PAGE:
On Friday 9th February 2007, Richard Branson signalled his intent to take on global warming by issuing a challenge that, he hoped, would defeat it. He offered a purse of $25 million to any one, or any organisation, who could invent a mechanism for removing atmospheric CO2 and return it to the ground “from where it first came”. Branson explains:
“It was almost 3 years ago when my wife, Joan asked me why no one had invented a machine to remove carbon from the air. The Virgin Earth Challenge is a prize for whoever can demonstrate a commercially viable design which results in the removal of anthropogenic, atmospheric greenhouse gases so as to contribute materially to the stability of Earth's climate. The reason I created the Virgin Earth Challenge was because I believe that sequestration, or as some people call it ‘atmosphere remediation’, might end up being a key part in our battle against greenhouse gases. I wanted to raise the profile of sequestration and put some money up to inspire research and help one or more winning ideas become a reality.”
The date for entries has now expired. So far, over 1000 ideas have been submitted to the judging panel that includes the likes of Al Gore and James Lovelock.
FOPAP would now like to publically claim this prize. A diagram of our solution is shown, right >>>
The process works as follows:
- Carbon is sequestered from the atmosphere by a biological machine called a ‘tree’.
- This tree is felled and chopped into smaller pieces we are calling, ‘wood’.
- The carbon stored in the wood is placed into a stable container for it. We are going to call this container ‘paper’.
- This paper can be used for entertainment and communication purposes. This is just a bonus.
- The paper is placed into long-term, controlled underground storage. We are not sure what to call this yet, but possibly ‘landfill’.
- The paper remains in this safe storage area indefinitely and becomes part of the Earths natural composition over thousands of years.
- There you have it!
The process is easily started (by planting a sapling) and can be repeated ad infinitum to remove as much CO2 from the atmosphere as desired. To assign some numbers to it, let’s say a tree contains 1 tonne of carbon (dry weight). This represents 3.6 tonnes of atmospheric CO2 (as 1 atom of carbon combines with 2 atoms of oxygen). So, if we planted a million trees and cut them down, we would sequester the equivalent of 3.6 million tonnes of atmospheric CO2. The CO2 emissions from turning the wood into paper, printing on it, delivering to a consumer and then burying it in landfill is about 3.2 million tonnes. Therefore, this process will lock up the equivalent of 400,000 tonnes of CO2 per million trees grown, felled and used for paper.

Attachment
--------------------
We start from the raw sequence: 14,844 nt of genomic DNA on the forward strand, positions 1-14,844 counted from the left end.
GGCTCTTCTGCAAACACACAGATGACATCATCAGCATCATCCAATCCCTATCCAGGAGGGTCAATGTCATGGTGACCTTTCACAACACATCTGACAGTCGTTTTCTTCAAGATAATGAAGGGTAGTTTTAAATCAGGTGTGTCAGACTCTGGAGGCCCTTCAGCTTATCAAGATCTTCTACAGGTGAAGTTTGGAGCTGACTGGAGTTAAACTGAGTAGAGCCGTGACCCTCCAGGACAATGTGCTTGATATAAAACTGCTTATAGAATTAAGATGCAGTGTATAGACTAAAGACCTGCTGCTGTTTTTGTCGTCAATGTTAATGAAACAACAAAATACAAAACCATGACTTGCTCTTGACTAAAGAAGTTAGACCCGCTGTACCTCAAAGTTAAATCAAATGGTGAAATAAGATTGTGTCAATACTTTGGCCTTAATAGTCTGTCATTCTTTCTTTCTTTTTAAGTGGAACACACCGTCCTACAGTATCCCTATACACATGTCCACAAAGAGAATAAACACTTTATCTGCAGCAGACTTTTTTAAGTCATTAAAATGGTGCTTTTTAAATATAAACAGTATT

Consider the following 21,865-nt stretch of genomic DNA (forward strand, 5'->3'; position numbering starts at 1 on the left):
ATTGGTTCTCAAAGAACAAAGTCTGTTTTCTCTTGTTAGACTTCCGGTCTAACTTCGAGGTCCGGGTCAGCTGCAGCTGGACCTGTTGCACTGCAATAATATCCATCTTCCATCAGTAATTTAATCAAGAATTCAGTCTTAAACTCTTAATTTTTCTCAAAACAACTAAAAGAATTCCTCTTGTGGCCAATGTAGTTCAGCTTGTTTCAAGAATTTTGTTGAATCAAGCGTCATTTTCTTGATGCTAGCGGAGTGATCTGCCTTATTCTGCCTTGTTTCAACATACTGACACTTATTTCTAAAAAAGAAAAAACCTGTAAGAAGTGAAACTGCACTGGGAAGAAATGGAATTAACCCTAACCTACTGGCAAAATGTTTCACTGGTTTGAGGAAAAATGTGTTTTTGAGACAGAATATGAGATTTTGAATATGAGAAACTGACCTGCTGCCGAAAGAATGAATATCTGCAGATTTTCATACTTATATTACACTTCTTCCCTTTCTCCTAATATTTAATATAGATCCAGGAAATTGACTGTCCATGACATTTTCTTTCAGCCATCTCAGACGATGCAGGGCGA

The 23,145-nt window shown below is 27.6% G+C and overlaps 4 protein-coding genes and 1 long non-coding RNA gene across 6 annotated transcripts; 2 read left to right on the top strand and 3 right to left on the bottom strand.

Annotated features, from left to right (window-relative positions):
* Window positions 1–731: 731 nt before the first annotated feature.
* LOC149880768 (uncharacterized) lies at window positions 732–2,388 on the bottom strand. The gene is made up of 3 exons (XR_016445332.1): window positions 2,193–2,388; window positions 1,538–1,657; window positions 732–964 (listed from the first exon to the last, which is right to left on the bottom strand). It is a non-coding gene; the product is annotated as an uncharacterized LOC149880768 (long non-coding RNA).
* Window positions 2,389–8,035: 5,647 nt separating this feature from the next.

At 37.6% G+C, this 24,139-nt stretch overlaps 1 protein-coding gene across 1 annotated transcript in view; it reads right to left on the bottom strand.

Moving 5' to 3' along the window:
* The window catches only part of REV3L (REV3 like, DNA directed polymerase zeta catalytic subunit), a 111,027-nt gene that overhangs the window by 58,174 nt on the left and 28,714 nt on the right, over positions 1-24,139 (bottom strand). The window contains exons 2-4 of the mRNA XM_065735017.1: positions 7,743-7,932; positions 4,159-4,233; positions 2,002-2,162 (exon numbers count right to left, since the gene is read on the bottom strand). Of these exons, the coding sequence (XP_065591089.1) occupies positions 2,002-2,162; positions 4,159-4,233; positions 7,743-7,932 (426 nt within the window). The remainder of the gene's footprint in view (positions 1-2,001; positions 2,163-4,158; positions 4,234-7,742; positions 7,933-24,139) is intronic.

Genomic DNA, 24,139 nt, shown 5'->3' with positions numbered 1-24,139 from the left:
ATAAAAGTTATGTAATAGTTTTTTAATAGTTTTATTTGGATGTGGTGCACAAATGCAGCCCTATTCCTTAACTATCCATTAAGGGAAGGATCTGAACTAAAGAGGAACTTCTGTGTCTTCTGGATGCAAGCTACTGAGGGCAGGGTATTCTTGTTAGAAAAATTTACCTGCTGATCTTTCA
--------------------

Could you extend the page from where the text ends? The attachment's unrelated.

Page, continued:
This process can be repeated every 20 to 25 years, depending on the species of tree in question. You might wonder what happens to the paper in long term underground storage. The answer is nothing.
So how long would it take to remove all of the surplus atmospheric CO2 in the world?
Presently, there is about 3 trillion tonnes of CO2 in the Earth’s atmosphere. This is 37% higher than pre-industrial levels. So, one could argue that this amounts to a surplus of CO2 of some 1.1 trillion tonnes. Now, given that we have just shown that 1 million trees processed as above can sequester and lock up permanently the equivalent of 400,000 tonnes of CO2, then to remove all of the surplus CO2 from the Earth’s atmosphere over a period of, say, 100 years, with a species of tree that grows to maturity in 25 years, we would need to plant, harvest and replant c. 700 billion trees each quarter of a century.
Surely we would not find a use for all the paper and packaging manufactured from these billions of trees?
You'd think so, wouldn't you, but the truth is quite different. The world consumes 300 million tonnes of paper each year, which represents the felling of nearly 4 billion trees. This equates to 100 billion trees every 25 years. However, in Europe 72% of paper is recycled. This reduces the need for felling trees by 60%. If we stopped recycling paper, the demand for trees would increase to 250 billion every quarter of a century. This is equivalent to 35% of the desired target of 700 million!
Therefore, if we stop recycling paper and treble the demand for printed products from virgin pulp, WE CAN COMPLETELY REMOVE ALL SUPLUS CO2 IN THE ATMOSPHERE WITHIN 100 YEARS.
Is this feasible?
Yes! But how much space would planting 700 billion trees require? Well, a forest can contain 100,000 trees per square kilometre. Therefore, a plot of land c. 7 million kilometres square would be required to accommodate all the trees necessary – an area about 1/3rd the size of Russia. The trees don't have to all be in one place, of course! The total land surface area of the Earth is a staggering 149 million kilometres square, which means the forestation required to transform the Earth's atmosphere back to pre-industrial levels would occupy just 4.7% of it.
$25 million dollars please Mr. Branson!!!